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Commentary: Lessons From Rwanda

By Dawn McMullan, Commentator

Dallas, TX –

I'm sure everyone has a little advice for President Barack Obama. Here's mine: Get rid of fringe radio.

Of course, you can't do that in America. But having returned recently from a trip to Rwanda, I'm a little sensitive to the fringe.

A little background:

In 1994, as you probably know, one million people were murdered in the Rwandan genocide. The simple explanation is this the Hutus (which make up 85 percent of the population) tried to systematically rid the country of the Tutsis. This was a low-tech genocide, involving machetes and radios. The streets of this Maryland-sized country were filled with bodies as genocidaires, as they are called, roamed the cities and countryside, urged on by screaming propaganda coming out of their radios.

I spent nine days in Rwanda, traveling with a few members of my church to work with orphans of the genocide and AIDS. To prepare for the trip, we all read more than anyone wants to know about the country's genocide. When we arrived, it was difficult not to picture what the country must've looked like then the streets filled with bodies like we saw in the movie Hotel Rwanda. But at some point, we saw hope and reconciliation instead of death and hate.

I met Richard on a five-hour trek across the country. You can learn a lot in five hours. Richard is 32. His parents were killed in the genocide, as were his brothers, including a twin. He and his three sisters made up what is left of his family.

You don't want to ask how someone gets beyond that. You don't want to ask what kind of psychological damage it does to lose a twin, to be the last male survivor in your family.

And he didn't offer up any such analysis. When I asked whether Hutus were still 85 percent of the population, he explained which I knew that they don't talk about Hutus and Tutsis anymore. "We are all Rwandans," he told me.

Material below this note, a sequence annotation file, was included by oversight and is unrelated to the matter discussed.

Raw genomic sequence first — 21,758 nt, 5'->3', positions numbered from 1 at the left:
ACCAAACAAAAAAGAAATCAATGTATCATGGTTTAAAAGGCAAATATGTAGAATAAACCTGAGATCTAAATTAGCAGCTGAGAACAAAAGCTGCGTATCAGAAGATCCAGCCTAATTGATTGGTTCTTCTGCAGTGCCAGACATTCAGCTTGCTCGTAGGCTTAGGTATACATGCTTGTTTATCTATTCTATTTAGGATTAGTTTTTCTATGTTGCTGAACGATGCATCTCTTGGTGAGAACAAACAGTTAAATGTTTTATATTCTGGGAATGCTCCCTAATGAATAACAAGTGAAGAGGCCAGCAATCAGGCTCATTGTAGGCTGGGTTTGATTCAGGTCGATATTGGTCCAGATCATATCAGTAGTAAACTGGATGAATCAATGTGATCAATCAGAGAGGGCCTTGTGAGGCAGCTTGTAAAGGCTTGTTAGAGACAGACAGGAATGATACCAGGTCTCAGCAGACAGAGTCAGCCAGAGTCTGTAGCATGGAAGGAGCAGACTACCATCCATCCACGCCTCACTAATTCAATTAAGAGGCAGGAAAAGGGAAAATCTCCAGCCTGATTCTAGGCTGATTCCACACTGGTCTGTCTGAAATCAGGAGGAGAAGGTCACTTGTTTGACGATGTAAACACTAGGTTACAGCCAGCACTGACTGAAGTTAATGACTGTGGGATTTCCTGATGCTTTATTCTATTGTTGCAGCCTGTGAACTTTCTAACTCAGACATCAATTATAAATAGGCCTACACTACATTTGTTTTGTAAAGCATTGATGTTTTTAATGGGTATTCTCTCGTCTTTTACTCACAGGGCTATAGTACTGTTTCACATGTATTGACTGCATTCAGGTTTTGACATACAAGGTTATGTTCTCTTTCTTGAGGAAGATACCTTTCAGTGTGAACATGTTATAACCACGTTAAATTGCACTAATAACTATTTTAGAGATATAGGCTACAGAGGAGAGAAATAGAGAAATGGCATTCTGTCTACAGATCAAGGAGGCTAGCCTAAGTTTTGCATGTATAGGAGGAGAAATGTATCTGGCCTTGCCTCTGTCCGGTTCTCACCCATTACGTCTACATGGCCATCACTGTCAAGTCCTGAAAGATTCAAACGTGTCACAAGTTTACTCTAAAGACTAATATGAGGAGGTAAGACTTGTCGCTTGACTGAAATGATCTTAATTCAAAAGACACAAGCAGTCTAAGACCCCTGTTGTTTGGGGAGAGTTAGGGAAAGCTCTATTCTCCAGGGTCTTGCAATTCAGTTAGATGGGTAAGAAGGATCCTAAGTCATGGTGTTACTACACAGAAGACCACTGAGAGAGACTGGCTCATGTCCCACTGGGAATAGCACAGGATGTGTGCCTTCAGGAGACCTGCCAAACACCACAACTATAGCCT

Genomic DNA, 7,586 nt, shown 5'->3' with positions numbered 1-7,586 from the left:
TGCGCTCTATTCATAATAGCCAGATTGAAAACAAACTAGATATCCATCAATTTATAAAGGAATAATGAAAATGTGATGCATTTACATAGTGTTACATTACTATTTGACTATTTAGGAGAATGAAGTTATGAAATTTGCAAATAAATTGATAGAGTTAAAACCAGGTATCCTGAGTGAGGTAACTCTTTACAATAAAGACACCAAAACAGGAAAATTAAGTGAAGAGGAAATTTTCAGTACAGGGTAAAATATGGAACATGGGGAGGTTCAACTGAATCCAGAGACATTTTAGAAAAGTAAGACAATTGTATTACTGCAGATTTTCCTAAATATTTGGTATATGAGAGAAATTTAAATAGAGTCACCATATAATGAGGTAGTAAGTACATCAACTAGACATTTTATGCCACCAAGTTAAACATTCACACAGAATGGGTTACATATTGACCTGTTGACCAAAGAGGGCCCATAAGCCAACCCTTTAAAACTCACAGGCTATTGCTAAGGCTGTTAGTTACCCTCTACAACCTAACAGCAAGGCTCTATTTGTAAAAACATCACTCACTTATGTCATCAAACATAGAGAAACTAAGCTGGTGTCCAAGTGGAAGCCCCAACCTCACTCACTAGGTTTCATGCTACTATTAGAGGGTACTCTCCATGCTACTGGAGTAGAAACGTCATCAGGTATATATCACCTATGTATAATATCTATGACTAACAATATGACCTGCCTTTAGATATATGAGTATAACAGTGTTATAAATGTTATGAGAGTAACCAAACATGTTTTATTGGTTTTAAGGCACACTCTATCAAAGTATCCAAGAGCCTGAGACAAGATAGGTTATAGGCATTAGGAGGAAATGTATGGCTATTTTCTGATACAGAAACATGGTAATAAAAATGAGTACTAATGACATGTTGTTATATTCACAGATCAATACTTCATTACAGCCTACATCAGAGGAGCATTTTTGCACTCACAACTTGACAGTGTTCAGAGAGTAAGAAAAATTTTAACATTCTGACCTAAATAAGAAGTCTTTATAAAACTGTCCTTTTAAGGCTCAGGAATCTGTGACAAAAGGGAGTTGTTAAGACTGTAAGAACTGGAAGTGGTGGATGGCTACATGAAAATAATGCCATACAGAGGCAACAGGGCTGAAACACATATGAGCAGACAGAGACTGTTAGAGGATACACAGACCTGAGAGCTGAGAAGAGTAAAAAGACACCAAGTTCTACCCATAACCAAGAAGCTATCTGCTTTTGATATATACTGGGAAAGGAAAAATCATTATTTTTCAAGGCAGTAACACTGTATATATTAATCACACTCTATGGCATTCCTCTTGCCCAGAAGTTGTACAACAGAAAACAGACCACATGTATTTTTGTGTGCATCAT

His comment reminded me of Barack Obama at the 2004 Democratic Convention: "There's not a liberal America and a conservative America. There's the United States of America."

Of course, he's wrong. But he's hopeful. And I sincerely hope this idea takes root.

Instead, what I fear has already taken root is the hate between the red and the blue. I listen to right-wing radio occasionally as a nod to my conservative father. It's a marathon in patience. During the election I was up to about four minutes before I have to switch back to NPR.

I've never had satellite radio so I didn't have experience with Air America or any of the left-wing radio shows until recently when a friend in New York introduced me to the other side of the fringe. Sure, I agreed with much of the politics being espoused. But there was that tone: sarcasm and condescension, bordering on hate. The cadence is different yet just as recognizable as a Southern preacher in a tent.

Of course, this is not propaganda radio inciting people use machetes against men, women, and children, to "cut them down like trees" as one heard in the streets of Rwanda in 1994. America is not on the verge of genocide. I get that.

But the hate and lies are there. Our country's reconciliation has nothing on the task Rwandans have been undertaking for the past 15 years. The majority of them participated in genocide. While the government has worked hard to bring the leaders of the genocide to justice, there are millions of what are called "level three" killers who were in a kill or be killed position. Paul Kagame, who has led Rwanda since the end of the genocide, realized the government couldn't put all these people in prison for life. Most have been released back into the community. So your next-door neighbor may have killed your father, your sister, your child.

And they are living together, peacefully. Really.

My friend Richard says about his country: "I think Rwanda is going to be paradise."

I can only hope the same for my country. A good start would be turning off the fringe radio. Seriously, if Rwanda can do it, what's our excuse?

Dawn McMullan is a freelance writer from Dallas.

If you have opinions or rebuttals about this commentary, call (214) 740-9338 or email us.